“There remains a potential for larger sea level rises, particularly beyond 2100 for high emission scenarios. Therefore, it is urgent that we still try to meet the commitments of the Paris Agreement by significantly reducing emissions,”Prof. Church
Study co-author Dr Xuebin Zhang, from CSIRO’s Oceans and Atmosphere Division says this is the first study to compare projections of sea level rises at both a global and regional level with observations over their overlapping periods – no mean feat given the natural variability of climate and vertical land movement from region to region.
“We carefully removed the impacts from natural climate variability, for example El Niño– Southern Oscillation, and corrected vertical land movement, which led to much improved agreement.”Dr Xuebin Zhang
The analysis looked at the three different emissions scenarios in the IPCC’s reports that corresponded to three different climate futures depending on what greenhouse gas mitigation strategies were adopted – known as Representative Concentration Pathway (RCP) scenarios.
The lowest scenario (RCP2.6) examined is for strong mitigation of greenhouse gas emissions, about in line with 2oC of global warming by 2100 but still larger than what is required to meet the Paris Agreement of well below 2oC.
The middle scenario (RCP4.5) requires stabilisation of radiative forcing in the latter half of this century and results in warming well above the Paris Target.
And the highest scenario (RCP8.5) is for large greenhouse gas emissions resulting in ongoing rapid warming and implies a commitment to large sea level rises.
“The analysis of the recent sea level data indicate the world is tracking between RCP4.5 and the worst case scenario of RCP8.5,”
“If we continue with large ongoing emissions as we are at present, we will commit the world to metres of sea level rise over coming centuries.”Professor Church
Next the group will attempt to gain a greater understanding of the processes determining regional sea level rise.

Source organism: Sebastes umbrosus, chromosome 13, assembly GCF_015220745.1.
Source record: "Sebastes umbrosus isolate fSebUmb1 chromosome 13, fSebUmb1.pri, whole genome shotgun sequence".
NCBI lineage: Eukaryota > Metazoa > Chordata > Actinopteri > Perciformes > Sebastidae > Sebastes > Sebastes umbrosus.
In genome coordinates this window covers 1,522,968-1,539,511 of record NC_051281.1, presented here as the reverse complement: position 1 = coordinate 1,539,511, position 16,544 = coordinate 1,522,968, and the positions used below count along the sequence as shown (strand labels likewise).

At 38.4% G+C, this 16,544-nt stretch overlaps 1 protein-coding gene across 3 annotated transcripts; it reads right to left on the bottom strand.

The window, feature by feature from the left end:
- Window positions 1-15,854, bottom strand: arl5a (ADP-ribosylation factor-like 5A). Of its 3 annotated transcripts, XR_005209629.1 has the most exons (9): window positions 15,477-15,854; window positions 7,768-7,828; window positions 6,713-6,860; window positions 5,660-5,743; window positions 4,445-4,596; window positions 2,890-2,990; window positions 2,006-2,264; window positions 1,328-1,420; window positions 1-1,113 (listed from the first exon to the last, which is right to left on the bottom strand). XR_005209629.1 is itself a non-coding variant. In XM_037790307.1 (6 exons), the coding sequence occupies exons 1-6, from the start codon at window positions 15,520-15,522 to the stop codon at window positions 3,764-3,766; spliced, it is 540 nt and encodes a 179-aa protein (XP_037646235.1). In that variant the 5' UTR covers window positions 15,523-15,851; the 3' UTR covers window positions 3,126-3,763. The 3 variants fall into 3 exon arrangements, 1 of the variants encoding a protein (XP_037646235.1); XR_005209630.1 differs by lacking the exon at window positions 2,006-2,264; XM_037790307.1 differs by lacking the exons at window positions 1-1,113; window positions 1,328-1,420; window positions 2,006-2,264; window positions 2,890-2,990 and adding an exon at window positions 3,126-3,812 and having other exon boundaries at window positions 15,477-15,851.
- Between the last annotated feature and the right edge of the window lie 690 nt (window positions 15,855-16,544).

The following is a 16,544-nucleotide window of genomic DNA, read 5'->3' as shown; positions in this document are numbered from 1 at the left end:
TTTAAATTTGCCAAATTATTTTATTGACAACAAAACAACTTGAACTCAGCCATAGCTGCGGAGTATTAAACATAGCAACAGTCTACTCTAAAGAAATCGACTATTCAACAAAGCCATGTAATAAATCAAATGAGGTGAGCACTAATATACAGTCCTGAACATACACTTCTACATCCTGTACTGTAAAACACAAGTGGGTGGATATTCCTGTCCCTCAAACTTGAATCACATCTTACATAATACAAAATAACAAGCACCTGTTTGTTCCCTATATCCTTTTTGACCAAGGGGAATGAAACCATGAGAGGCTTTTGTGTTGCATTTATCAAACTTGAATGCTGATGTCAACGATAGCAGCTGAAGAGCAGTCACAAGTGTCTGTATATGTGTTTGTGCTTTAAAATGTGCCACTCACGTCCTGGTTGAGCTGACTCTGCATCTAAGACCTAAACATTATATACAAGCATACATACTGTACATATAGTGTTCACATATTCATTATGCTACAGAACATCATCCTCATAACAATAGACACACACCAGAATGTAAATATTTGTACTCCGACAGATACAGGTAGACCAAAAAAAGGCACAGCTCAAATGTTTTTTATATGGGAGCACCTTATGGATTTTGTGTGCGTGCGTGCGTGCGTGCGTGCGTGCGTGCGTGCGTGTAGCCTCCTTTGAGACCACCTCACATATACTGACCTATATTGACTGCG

Read the full report in Nature Communications: Reconciling global mean and regional sea level change in projections and observations
Reconciling global mean and regional sea level change in projections and observations: Abstract
The following is the abstract for the published Peer-Reviewed paper in Nature Communications.
The ability of climate models to simulate 20th century global mean sea level (GMSL) and regional sea-level change has been demonstrated. However, the Intergovernmental Panel on Climate Change (IPCC) Fifth Assessment Report (AR5) and Special Report on the Ocean and Cryosphere in a Changing Climate (SROCC) sea-level projections have not been rigorously evaluated with observed GMSL and coastal sea level from a global network of tide gauges as the short overlapping period (2007–2018) and natural variability make the detection of trends and accelerations challenging.
Here, we critically evaluate these projections with satellite and tide-gauge observations. The observed trends from GMSL and the regional weighted mean at tide-gauge stations confirm the projections under three Representative Concentration Pathway (RCP) scenarios within 90% confidence level during 2007–2018. The central values of the observed GMSL (1993–2018) and regional weighted mean (1970–2018) accelerations are larger than projections for RCP2.6 and lie between (or even above) those for RCP4.5 and RCP8.5 over 2007–2032, but are not yet statistically different from any scenario.
While the confirmation of the projection trends gives us confidence in current understanding of near future sea-level change, it leaves open questions concerning late 21stcentury non-linear accelerations from ice-sheet contributions.